Pictured is a group of defendants accused by federal prosecutors of growing marijuana in rural Washington state. Shown here from back left: Rhonda Lee Firestack-Harvey, Jason Zucker, Rolland Gregg and Michelle Gregg stand with Larry Harvey outside the Thomas S. Foley United States Courthouse on Thursday, Feb. 12, 2015, in Spokane, Wash. (Dan Pelle, The Spokesman-Review)

‘Kettle Falls’ trial: Federal pot law at forefront for Washington jury

The defendants contend they didn't distribute the marijuana. But they were barred from telling jurors their claim that they grew the marijuana only for personal medical use.

SPOKANE, Wash. — A civil rights attorney asked federal court jurors to throw out what he described as an overzealous and overreaching case seen as a sign of federal willingness to go after marijuana growers in a state where medical and recreational marijuana is legal.

UPDATE: The verdict is in.

Attorney Phil Tefleyan on Monday criticized the government’s prosecution of Rhonda Firestack-Harvey, Rolland Gregg and Michelle Gregg, who contend they were growing medical marijuana for personal use in a case that has drawn wide attention.

“They roped in this innocent family,” Tefleyan told jurors.

The case of the so-called Kettle Falls Five went to the jury Tuesday. The three defendants remaining in the case face drug and firearms charges that carry mandatory prison sentences of more than a decade.

The Spokesman-Review reported that Assistant U.S. Attorney Earl Hicks told jurors Monday the state’s stance on marijuana doesn’t matter. He says the question for the jury is: “Is it legal under federal law?”

The defendants contend they didn’t distribute the marijuana. But they were barred from telling jurors their claim that they grew the marijuana only for personal medical use.

Tefleyan said the government could not point to a single sale of the drug by the family. He said the evidence seized by drug enforcement agents during a raid in August 2012 — four pounds of marijuana and about $700 in cash — didn’t support the conclusion the family was dealing.

The government has argued the family grew the plants in violation of federal law.

“I don’t believe there’s any question in this case that we’re talking about the manufacture of marijuana,” Hicks told the jury.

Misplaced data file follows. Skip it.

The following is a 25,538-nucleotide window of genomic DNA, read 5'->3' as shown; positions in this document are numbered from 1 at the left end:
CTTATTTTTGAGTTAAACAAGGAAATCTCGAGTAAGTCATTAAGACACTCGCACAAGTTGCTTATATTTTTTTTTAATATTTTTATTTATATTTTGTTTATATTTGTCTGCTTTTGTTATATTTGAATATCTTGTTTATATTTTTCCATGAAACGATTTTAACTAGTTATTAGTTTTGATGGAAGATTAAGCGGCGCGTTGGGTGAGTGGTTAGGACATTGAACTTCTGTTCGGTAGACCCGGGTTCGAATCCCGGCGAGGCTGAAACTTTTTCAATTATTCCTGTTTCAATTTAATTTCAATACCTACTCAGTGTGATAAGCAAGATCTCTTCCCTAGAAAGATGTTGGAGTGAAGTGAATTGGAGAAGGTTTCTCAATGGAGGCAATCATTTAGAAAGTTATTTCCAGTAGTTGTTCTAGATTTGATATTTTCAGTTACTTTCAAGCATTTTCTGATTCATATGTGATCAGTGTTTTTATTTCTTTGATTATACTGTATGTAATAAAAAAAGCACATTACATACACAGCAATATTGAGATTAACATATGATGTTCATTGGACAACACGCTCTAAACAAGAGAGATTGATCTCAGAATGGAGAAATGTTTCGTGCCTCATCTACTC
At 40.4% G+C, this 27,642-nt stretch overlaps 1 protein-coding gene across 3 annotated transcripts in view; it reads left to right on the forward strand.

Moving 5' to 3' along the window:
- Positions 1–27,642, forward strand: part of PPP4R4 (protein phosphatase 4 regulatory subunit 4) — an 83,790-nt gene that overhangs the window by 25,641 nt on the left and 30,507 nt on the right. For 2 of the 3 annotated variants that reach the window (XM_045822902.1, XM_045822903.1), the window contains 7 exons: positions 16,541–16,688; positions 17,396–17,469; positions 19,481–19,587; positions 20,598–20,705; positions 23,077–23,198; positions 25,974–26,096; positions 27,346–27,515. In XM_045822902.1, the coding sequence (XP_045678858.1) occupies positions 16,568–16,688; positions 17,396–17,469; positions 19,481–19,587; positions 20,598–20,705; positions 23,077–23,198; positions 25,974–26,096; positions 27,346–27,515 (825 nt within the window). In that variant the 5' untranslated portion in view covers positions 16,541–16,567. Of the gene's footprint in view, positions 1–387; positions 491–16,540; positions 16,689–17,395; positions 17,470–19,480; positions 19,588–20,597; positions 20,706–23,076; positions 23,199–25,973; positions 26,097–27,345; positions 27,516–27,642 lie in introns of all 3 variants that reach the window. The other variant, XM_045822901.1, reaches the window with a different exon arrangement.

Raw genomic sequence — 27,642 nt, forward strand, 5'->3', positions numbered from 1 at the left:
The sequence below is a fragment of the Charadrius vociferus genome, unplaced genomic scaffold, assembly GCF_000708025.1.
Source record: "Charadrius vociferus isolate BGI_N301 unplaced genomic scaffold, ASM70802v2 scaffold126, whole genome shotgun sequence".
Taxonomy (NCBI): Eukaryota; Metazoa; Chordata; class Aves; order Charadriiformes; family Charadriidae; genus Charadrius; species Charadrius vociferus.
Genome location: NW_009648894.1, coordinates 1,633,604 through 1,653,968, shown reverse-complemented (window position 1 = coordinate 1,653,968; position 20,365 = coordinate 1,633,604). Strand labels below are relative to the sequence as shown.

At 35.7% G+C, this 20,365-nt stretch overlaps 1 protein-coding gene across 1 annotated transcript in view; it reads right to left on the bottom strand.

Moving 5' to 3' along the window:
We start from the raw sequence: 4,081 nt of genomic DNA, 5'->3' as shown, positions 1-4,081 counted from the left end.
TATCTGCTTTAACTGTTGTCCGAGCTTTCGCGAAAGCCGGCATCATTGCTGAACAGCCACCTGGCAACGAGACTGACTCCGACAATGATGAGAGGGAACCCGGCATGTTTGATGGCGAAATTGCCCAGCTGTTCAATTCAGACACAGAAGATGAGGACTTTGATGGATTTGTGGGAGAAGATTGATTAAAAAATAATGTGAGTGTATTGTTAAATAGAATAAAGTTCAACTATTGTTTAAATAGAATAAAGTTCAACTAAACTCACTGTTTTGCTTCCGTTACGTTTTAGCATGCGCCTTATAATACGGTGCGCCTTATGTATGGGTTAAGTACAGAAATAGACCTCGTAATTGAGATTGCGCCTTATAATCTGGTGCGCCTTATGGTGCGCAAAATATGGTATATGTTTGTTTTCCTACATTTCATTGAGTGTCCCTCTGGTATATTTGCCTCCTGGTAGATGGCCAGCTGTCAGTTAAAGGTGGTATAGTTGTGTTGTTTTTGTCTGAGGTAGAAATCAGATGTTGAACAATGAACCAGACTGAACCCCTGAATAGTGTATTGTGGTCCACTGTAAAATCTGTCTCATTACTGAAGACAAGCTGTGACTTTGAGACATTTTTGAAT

Tefleyan placed blame for those plants on Jason Zucker, a former defendant who cut a plea deal last week, just before the trial started.

Zucker, 39, testified Friday that he fronted $10,000 in costs to get the operation up and running.

“Jason paid for everything,” Tefleyan said. “Jason ran the entire grow.”

The remaining defendants face charges of manufacturing more than 100 plants, which Tefleyan called “a real stretch.” Zucker testified he brought 75 flowering plants from his home in Seattle to the property twice, once in 2011 and once in 2012.

Tefleyan said the federal government was unfairly lumping those two grows together in calculating the charges against the family.

Zucker’s deal called for a 16-month sentence. He had faced a potential 20-year prison sentence if convicted by the jury.

Zucker’s testified that the marijuana grow began on property owned by Larry Harvey in the early months of 2011. Zucker said he was approached by Harvey’s son, Rolland Gregg, in Seattle to set up a grow on the 33-acre parcel about 9 miles north of Colville. Gregg’s wife, Michelle, and his mother, Rhonda Firestack-Harvey, also participated in the operation, and the five evenly split their crop at the end of the year, Zucker testified.

Larry Harvey, 71, was recently dismissed from the case after being diagnosed with terminal pancreatic cancer in December.
___

Information from: The Spokesman-Review